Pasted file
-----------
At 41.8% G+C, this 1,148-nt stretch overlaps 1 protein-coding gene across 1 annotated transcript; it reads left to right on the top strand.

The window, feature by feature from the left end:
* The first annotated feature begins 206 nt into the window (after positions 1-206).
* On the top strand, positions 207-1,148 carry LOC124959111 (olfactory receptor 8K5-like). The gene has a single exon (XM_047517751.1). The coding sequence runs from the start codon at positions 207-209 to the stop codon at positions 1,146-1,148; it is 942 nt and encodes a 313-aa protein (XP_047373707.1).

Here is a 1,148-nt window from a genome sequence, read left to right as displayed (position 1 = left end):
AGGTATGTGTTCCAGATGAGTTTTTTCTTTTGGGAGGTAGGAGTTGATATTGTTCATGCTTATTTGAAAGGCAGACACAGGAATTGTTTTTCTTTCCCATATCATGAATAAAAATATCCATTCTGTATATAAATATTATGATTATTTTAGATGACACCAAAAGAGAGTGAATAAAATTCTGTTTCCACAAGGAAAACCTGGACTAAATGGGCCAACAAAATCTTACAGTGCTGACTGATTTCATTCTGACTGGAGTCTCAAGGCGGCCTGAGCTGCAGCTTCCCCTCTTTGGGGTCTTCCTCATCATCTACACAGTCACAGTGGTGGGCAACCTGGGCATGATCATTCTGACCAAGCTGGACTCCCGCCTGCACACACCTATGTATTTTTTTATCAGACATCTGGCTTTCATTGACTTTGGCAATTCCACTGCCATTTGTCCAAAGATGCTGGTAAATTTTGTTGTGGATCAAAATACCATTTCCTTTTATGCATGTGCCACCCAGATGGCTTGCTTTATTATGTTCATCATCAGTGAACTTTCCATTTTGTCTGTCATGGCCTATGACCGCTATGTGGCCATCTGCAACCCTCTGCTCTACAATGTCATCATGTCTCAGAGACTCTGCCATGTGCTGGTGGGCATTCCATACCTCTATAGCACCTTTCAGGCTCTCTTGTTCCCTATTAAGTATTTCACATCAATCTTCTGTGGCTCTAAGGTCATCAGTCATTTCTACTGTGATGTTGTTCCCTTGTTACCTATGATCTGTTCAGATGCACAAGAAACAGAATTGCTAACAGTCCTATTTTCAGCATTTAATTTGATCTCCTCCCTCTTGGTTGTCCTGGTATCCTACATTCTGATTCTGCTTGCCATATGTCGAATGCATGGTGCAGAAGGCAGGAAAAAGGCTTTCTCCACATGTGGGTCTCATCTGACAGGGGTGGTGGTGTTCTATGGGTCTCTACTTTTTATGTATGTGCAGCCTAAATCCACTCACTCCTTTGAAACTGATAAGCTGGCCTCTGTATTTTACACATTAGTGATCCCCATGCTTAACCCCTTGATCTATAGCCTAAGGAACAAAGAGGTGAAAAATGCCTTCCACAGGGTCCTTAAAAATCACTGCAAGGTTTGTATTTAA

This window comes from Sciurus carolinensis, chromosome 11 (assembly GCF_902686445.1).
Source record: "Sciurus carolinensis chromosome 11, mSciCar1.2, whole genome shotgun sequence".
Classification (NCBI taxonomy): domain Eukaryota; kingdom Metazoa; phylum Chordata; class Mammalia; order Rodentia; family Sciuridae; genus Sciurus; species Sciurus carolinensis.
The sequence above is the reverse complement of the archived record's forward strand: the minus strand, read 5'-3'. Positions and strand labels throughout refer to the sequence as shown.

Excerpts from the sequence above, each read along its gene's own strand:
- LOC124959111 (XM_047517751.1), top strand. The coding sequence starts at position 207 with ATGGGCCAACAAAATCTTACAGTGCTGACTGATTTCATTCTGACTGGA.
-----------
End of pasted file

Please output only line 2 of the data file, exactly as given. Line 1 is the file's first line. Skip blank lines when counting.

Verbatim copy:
The window, feature by feature from the left end: